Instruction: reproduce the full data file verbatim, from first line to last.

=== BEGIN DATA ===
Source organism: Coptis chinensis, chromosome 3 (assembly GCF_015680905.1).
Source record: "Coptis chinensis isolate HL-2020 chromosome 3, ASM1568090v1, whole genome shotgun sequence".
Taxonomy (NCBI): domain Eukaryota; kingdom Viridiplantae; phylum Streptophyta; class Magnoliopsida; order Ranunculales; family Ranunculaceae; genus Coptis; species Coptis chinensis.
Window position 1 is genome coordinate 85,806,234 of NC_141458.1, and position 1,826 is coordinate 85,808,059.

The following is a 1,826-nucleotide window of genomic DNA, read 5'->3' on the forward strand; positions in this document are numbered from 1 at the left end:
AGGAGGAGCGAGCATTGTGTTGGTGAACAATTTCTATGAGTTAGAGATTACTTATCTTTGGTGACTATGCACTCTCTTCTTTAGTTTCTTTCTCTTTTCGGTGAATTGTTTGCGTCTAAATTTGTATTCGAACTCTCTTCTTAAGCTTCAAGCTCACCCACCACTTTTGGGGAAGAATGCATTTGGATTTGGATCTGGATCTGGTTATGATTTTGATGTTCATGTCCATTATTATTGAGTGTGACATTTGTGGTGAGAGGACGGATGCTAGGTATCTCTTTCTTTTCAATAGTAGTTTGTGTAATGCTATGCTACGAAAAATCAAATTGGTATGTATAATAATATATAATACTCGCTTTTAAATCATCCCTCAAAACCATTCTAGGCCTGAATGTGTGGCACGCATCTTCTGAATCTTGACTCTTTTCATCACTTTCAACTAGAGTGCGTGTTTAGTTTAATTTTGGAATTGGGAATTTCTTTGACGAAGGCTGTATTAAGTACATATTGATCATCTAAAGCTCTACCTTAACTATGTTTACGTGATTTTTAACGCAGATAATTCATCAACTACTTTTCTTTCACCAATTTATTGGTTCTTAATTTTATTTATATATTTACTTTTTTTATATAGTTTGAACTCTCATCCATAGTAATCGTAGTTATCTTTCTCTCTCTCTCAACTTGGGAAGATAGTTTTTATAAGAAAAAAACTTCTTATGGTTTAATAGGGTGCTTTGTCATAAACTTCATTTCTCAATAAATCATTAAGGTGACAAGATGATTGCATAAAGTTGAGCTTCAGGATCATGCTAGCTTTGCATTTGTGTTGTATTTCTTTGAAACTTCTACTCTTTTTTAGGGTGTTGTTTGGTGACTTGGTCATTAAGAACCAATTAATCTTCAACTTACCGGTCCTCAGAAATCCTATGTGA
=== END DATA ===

Source organism: Coptis chinensis, chromosome 3 (assembly GCF_015680905.1).
Source record: "Coptis chinensis isolate HL-2020 chromosome 3, ASM1568090v1, whole genome shotgun sequence".
Taxonomy (NCBI): domain Eukaryota; kingdom Viridiplantae; phylum Streptophyta; class Magnoliopsida; order Ranunculales; family Ranunculaceae; genus Coptis; species Coptis chinensis.
Window position 1 is genome coordinate 85,806,234 of NC_141458.1, and position 1,826 is coordinate 85,808,059.

The following is a 1,826-nucleotide window of genomic DNA, read 5'->3' on the forward strand; positions in this document are numbered from 1 at the left end:
AGGAGGAGCGAGCATTGTGTTGGTGAACAATTTCTATGAGTTAGAGATTACTTATCTTTGGTGACTATGCACTCTCTTCTTTAGTTTCTTTCTCTTTTCGGTGAATTGTTTGCGTCTAAATTTGTATTCGAACTCTCTTCTTAAGCTTCAAGCTCACCCACCACTTTTGGGGAAGAATGCATTTGGATTTGGATCTGGATCTGGTTATGATTTTGATGTTCATGTCCATTATTATTGAGTGTGACATTTGTGGTGAGAGGACGGATGCTAGGTATCTCTTTCTTTTCAATAGTAGTTTGTGTAATGCTATGCTACGAAAAATCAAATTGGTATGTATAATAATATATAATACTCGCTTTTAAATCATCCCTCAAAACCATTCTAGGCCTGAATGTGTGGCACGCATCTTCTGAATCTTGACTCTTTTCATCACTTTCAACTAGAGTGCGTGTTTAGTTTAATTTTGGAATTGGGAATTTCTTTGACGAAGGCTGTATTAAGTACATATTGATCATCTAAAGCTCTACCTTAACTATGTTTACGTGATTTTTAACGCAGATAATTCATCAACTACTTTTCTTTCACCAATTTATTGGTTCTTAATTTTATTTATATATTTACTTTTTTTATATAGTTTGAACTCTCATCCATAGTAATCGTAGTTATCTTTCTCTCTCTCTCAACTTGGGAAGATAGTTTTTATAAGAAAAAAACTTCTTATGGTTTAATAGGGTGCTTTGTCATAAACTTCATTTCTCAATAAATCATTAAGGTGACAAGATGATTGCATAAAGTTGAGCTTCAGGATCATGCTAGCTTTGCATTTGTGTTGTATTTCTTTGAAACTTCTACTCTTTTTTAGGGTGTTGTTTGGTGACTTGGTCATTAAGAACCAATTAATCTTCAACTTACCGGTCCTCAGAAATCCTATGTGA